There are also some nice rail-shooting missions in the single-player campaign. In one mission you're on a speeding train and you have to use a cannon to shoot down enemy aircraft, while simultaneously picking off ground troops who try to board the train. These missions are a good break from the run-and-gun action, and they actually manage to provide a decent challenge as well.
In fact, the entire game suffers from the opposite problem. The action is always on, which makes the game move quickly. But, unfortunately, it moves much too quickly and it's all over before you know it. You can complete the single-player campaign in less than five hours on the normal difficulty setting. By finishing the game you unlock an extra difficulty setting and a few cheat modes, but nothing that will make you really want to play the game again.
The multiplayer is also disappointing in Rogue Trooper. You can play offline co-op with one other player, or you can play online with up to three other players. The online play was relatively lag-free across all platforms, but finding someone to play against could take you awhile. In our experience, the Xbox version of the game had the most players online at any given time, but even then there were never more than three or four people online at once. There are only two modes of play in multiplayer: progressive and stronghold, both of which are played cooperatively. In progressive mode, you have to fight your way from one end of a map to the other before the time is up or before you run out of lives. In stronghold mode you simply have to defend an area or ally against wave after wave of enemies until time runs out. In both modes, you're awarded points at the end of each round based on how many kills you get and how many lives you have remaining. The multiplayer is also limited by the fact that there are only five different maps. The maps are plenty of fun, but with nobody to play against and such a limited list of gameplay options, the multiplayer ends up being pretty worthless.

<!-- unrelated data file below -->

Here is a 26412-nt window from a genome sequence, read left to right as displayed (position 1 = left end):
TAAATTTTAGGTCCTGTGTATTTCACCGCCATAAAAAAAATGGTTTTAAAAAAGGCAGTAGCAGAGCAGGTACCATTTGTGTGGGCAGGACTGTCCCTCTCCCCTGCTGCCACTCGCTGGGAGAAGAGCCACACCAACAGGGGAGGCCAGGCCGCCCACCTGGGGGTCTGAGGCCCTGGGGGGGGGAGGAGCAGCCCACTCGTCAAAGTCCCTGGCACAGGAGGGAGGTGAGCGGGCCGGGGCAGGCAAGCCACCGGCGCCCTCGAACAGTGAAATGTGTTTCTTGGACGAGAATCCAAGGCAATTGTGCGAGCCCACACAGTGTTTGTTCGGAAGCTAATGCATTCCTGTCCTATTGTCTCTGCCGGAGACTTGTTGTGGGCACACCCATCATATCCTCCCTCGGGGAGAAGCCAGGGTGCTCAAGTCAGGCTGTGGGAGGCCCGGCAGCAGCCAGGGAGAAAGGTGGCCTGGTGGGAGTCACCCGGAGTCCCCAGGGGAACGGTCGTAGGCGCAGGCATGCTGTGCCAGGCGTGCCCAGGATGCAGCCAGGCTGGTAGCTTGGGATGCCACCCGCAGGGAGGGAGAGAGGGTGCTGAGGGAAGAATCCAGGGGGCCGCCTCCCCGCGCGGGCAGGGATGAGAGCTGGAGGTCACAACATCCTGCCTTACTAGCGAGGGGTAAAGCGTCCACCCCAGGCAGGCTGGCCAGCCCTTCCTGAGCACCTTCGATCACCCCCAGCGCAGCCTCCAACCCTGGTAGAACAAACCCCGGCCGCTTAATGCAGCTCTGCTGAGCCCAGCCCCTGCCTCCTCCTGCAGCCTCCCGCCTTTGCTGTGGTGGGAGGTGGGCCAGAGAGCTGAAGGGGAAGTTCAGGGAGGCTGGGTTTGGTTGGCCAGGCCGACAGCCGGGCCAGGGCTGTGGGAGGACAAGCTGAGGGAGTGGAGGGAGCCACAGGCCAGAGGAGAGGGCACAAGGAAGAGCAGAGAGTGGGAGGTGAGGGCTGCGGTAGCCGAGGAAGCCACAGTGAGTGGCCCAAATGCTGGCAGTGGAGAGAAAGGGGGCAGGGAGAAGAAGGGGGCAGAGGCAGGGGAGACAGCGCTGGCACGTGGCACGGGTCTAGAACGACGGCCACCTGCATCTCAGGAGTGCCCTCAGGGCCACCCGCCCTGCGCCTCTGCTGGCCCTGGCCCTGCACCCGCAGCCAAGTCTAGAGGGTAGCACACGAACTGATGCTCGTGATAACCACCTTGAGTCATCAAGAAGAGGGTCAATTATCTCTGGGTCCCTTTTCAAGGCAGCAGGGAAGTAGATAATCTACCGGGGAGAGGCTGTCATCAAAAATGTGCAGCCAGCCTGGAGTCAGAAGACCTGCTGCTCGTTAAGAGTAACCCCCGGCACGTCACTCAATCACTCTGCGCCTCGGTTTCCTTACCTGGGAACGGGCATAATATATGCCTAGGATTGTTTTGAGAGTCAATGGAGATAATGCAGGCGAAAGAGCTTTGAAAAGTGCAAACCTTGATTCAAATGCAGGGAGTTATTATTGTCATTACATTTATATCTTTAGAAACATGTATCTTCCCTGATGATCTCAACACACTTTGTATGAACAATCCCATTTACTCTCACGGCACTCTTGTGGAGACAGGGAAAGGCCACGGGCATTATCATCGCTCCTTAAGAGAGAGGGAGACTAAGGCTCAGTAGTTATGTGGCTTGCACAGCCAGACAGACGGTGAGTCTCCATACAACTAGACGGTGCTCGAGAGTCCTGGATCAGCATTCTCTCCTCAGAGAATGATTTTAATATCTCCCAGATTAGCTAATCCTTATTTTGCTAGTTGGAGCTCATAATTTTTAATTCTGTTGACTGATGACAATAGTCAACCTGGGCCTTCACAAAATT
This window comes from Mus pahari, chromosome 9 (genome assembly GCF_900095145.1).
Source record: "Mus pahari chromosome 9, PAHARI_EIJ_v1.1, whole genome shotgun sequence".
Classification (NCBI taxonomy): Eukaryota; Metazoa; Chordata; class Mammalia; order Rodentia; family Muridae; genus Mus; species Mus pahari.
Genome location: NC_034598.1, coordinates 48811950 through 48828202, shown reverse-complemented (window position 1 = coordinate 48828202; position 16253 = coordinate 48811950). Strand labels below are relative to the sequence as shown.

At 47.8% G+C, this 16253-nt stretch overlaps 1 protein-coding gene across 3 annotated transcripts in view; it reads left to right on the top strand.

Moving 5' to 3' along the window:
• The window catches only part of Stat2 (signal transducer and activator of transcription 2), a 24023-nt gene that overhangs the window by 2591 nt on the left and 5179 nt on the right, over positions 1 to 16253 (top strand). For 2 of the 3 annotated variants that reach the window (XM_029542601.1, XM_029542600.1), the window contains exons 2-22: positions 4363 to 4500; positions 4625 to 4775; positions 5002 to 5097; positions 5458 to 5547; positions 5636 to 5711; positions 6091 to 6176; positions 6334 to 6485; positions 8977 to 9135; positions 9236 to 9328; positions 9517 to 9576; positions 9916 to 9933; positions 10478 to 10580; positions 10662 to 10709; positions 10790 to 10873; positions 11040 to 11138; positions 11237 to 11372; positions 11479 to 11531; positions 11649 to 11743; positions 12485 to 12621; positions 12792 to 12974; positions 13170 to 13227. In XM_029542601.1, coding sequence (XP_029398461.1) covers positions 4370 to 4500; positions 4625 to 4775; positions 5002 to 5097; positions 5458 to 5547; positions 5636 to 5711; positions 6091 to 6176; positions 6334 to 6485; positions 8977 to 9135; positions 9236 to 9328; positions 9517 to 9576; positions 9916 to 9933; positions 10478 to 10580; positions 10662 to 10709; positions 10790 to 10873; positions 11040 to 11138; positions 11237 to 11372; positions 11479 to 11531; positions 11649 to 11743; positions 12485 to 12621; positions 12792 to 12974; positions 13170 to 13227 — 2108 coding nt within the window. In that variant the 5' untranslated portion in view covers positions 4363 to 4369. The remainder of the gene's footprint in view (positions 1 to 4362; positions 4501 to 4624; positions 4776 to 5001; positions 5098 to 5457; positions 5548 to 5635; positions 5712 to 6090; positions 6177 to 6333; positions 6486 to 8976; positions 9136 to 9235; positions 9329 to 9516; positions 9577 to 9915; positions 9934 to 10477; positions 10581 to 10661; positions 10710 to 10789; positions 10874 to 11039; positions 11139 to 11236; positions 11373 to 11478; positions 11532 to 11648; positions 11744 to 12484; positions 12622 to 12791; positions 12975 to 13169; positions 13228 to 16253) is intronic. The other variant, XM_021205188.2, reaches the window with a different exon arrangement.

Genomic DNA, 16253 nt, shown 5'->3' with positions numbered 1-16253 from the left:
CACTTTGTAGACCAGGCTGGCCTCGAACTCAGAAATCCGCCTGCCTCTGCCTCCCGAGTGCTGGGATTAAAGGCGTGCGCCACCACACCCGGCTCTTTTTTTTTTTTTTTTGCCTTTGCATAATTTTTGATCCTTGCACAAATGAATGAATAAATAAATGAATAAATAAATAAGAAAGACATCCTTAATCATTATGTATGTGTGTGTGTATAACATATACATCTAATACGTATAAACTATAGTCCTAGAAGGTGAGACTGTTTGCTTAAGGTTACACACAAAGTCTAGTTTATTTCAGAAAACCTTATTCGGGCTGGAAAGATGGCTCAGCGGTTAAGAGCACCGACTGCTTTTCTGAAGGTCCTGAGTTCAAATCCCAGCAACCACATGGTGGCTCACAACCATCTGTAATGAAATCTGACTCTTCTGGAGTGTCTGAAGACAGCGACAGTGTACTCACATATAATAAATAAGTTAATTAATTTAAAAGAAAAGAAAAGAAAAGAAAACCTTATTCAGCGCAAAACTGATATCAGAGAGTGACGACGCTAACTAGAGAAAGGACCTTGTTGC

The multiplayer can be fun, but with few modes and even fewer people online to play against, it doesn't do much to prolong the life of this game.
All three versions of the game play pretty much the same save for the different control schemes. The PlayStation 2 controller is best suited to juggling several different actions, although control in all of the versions feels cumbersome. There are context-sensitive commands you can perform when you approach a wall or other object, but there are often several different commands to choose from. So rather than having a catch-all button for doing what you want to do, you have to approach an object and figure out which button is assigned to the action you want to perform. Switching weapons is also somewhat inconvenient on the consoles, because you have to use the D pad to scroll through a list of the weapons you have, and then press a button to confirm your selection. It's slightly easier on the PC, because each weapon is assigned to a number key on the keyboard. Also, as you might expect, aiming is more precise with a mouse than with the dual analog control scheme on the Xbox and PlayStation 2. Graphically, the three versions are comparable. The PC version does look a bit sharper if you turn up the resolution, but each version handles the copious amounts of explosions, bullets, and characters well. The graphics aren't especially impressive in any version of the game, but the character and level design are faithfully representative of the comic book license.
Rogue Trooper provides a unique and mostly enjoyable shooter experience regardless of which version you play. Unfortunately, the battle is over far too quickly, and the multiplayer isn't nearly enough to sustain interest in this game. The result is a game that is a short-lived and disappointing experience, even at its relatively cheap price.